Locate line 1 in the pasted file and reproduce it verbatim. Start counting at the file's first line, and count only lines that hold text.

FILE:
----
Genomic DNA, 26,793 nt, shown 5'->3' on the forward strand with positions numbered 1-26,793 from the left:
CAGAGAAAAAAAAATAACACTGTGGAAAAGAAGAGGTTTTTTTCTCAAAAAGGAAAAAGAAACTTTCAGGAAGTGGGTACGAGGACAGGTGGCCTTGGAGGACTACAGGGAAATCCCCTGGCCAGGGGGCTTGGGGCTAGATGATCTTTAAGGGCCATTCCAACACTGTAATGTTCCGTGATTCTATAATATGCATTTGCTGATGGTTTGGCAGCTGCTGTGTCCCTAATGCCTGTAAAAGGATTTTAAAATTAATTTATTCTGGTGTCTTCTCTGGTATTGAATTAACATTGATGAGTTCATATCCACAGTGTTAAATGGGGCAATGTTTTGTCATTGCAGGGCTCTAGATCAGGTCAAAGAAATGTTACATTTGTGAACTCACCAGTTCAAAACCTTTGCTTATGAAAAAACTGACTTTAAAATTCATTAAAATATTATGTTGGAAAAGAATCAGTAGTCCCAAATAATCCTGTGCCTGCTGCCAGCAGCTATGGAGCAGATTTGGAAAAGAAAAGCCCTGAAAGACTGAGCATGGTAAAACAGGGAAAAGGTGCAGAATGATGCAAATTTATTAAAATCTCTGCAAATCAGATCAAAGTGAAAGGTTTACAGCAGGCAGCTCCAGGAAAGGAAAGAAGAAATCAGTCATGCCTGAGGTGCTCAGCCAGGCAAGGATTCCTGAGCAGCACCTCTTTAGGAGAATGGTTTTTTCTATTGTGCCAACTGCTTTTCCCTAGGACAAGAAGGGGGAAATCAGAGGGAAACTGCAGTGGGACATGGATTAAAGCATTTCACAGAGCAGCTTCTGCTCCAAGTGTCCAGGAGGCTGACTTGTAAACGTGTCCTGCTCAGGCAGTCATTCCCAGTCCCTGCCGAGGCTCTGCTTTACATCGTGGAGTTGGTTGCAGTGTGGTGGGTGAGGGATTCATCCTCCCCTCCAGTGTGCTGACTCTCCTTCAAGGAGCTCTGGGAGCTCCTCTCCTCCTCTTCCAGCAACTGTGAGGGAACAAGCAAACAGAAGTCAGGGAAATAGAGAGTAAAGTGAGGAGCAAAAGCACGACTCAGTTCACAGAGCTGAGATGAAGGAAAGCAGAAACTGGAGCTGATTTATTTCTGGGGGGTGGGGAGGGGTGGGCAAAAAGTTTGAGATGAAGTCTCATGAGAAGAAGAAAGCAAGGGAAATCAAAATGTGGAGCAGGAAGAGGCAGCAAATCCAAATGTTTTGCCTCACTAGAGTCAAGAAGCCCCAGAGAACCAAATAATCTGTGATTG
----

Genomic DNA, 26,793 nt, shown 5'->3' on the forward strand with positions numbered 1-26,793 from the left: